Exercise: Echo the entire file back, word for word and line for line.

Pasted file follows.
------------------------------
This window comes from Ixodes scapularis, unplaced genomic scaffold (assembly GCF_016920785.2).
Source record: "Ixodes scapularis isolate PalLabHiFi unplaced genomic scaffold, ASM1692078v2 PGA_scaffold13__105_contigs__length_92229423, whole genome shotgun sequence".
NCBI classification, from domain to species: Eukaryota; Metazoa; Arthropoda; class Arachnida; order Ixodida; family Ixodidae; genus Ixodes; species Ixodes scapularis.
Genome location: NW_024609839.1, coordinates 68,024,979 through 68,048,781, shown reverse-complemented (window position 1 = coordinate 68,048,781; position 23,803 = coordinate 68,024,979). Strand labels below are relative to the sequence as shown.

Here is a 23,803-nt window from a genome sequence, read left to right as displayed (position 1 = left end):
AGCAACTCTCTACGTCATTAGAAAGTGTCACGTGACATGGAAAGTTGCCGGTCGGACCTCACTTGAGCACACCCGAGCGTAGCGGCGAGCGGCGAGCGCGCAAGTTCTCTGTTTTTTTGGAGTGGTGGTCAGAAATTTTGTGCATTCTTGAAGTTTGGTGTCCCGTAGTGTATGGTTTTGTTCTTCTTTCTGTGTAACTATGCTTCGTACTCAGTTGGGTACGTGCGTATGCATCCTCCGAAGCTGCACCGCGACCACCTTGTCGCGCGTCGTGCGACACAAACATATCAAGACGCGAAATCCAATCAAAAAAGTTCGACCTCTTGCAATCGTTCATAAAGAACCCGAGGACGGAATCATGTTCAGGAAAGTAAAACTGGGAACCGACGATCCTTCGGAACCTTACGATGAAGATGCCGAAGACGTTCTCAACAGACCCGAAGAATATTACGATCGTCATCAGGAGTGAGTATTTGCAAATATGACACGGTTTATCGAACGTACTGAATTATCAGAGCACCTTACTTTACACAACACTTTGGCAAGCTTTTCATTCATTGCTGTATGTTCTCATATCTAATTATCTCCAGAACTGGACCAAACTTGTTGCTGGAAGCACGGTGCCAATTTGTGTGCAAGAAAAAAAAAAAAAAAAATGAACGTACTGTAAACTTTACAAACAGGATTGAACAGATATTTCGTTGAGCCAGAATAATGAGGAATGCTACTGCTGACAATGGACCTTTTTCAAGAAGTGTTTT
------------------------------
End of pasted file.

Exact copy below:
This window comes from Ixodes scapularis, unplaced genomic scaffold (assembly GCF_016920785.2).
Source record: "Ixodes scapularis isolate PalLabHiFi unplaced genomic scaffold, ASM1692078v2 PGA_scaffold13__105_contigs__length_92229423, whole genome shotgun sequence".
NCBI classification, from domain to species: Eukaryota; Metazoa; Arthropoda; class Arachnida; order Ixodida; family Ixodidae; genus Ixodes; species Ixodes scapularis.
Genome location: NW_024609839.1, coordinates 68,024,979 through 68,048,781, shown reverse-complemented (window position 1 = coordinate 68,048,781; position 23,803 = coordinate 68,024,979). Strand labels below are relative to the sequence as shown.

Here is a 23,803-nt window from a genome sequence, read left to right as displayed (position 1 = left end):
AGCAACTCTCTACGTCATTAGAAAGTGTCACGTGACATGGAAAGTTGCCGGTCGGACCTCACTTGAGCACACCCGAGCGTAGCGGCGAGCGGCGAGCGCGCAAGTTCTCTGTTTTTTTGGAGTGGTGGTCAGAAATTTTGTGCATTCTTGAAGTTTGGTGTCCCGTAGTGTATGGTTTTGTTCTTCTTTCTGTGTAACTATGCTTCGTACTCAGTTGGGTACGTGCGTATGCATCCTCCGAAGCTGCACCGCGACCACCTTGTCGCGCGTCGTGCGACACAAACATATCAAGACGCGAAATCCAATCAAAAAAGTTCGACCTCTTGCAATCGTTCATAAAGAACCCGAGGACGGAATCATGTTCAGGAAAGTAAAACTGGGAACCGACGATCCTTCGGAACCTTACGATGAAGATGCCGAAGACGTTCTCAACAGACCCGAAGAATATTACGATCGTCATCAGGAGTGAGTATTTGCAAATATGACACGGTTTATCGAACGTACTGAATTATCAGAGCACCTTACTTTACACAACACTTTGGCAAGCTTTTCATTCATTGCTGTATGTTCTCATATCTAATTATCTCCAGAACTGGACCAAACTTGTTGCTGGAAGCACGGTGCCAATTTGTGTGCAAGAAAAAAAAAAAAAAAAATGAACGTACTGTAAACTTTACAAACAGGATTGAACAGATATTTCGTTGAGCCAGAATAATGAGGAATGCTACTGCTGACAATGGACCTTTTTCAAGAAGTGTTTT